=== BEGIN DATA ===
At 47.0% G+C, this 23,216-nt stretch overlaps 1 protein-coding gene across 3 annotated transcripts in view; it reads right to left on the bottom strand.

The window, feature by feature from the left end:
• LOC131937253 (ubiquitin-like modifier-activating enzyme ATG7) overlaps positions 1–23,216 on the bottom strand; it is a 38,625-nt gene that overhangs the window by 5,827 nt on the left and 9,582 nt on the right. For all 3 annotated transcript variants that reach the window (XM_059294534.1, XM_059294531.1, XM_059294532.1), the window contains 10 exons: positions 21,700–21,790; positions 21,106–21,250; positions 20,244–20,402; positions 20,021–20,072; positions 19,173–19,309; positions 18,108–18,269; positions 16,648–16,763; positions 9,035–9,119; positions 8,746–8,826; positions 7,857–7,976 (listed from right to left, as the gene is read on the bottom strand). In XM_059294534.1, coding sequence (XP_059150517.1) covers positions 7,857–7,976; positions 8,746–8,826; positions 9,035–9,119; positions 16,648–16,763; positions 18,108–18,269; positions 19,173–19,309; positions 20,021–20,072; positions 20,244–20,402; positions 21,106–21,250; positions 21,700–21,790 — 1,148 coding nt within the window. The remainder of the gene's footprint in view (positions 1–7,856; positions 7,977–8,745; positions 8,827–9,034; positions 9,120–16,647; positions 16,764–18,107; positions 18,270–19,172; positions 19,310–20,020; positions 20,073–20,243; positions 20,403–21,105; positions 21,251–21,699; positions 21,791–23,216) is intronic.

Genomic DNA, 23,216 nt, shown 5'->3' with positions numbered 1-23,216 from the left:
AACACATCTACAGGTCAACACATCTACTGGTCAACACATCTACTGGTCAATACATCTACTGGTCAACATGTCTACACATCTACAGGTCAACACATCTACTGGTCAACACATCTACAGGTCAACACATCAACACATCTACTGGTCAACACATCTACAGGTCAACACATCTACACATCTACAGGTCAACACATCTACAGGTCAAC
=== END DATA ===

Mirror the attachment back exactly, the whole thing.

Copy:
At 47.0% G+C, this 23,216-nt stretch overlaps 1 protein-coding gene across 3 annotated transcripts in view; it reads right to left on the bottom strand.

The window, feature by feature from the left end:
• LOC131937253 (ubiquitin-like modifier-activating enzyme ATG7) overlaps positions 1–23,216 on the bottom strand; it is a 38,625-nt gene that overhangs the window by 5,827 nt on the left and 9,582 nt on the right. For all 3 annotated transcript variants that reach the window (XM_059294534.1, XM_059294531.1, XM_059294532.1), the window contains 10 exons: positions 21,700–21,790; positions 21,106–21,250; positions 20,244–20,402; positions 20,021–20,072; positions 19,173–19,309; positions 18,108–18,269; positions 16,648–16,763; positions 9,035–9,119; positions 8,746–8,826; positions 7,857–7,976 (listed from right to left, as the gene is read on the bottom strand). In XM_059294534.1, coding sequence (XP_059150517.1) covers positions 7,857–7,976; positions 8,746–8,826; positions 9,035–9,119; positions 16,648–16,763; positions 18,108–18,269; positions 19,173–19,309; positions 20,021–20,072; positions 20,244–20,402; positions 21,106–21,250; positions 21,700–21,790 — 1,148 coding nt within the window. The remainder of the gene's footprint in view (positions 1–7,856; positions 7,977–8,745; positions 8,827–9,034; positions 9,120–16,647; positions 16,764–18,107; positions 18,270–19,172; positions 19,310–20,020; positions 20,073–20,243; positions 20,403–21,105; positions 21,251–21,699; positions 21,791–23,216) is intronic.

Genomic DNA, 23,216 nt, shown 5'->3' with positions numbered 1-23,216 from the left:
AACACATCTACAGGTCAACACATCTACTGGTCAACACATCTACTGGTCAATACATCTACTGGTCAACATGTCTACACATCTACAGGTCAACACATCTACTGGTCAACACATCTACAGGTCAACACATCAACACATCTACTGGTCAACACATCTACAGGTCAACACATCTACACATCTACAGGTCAACACATCTACAGGTCAAC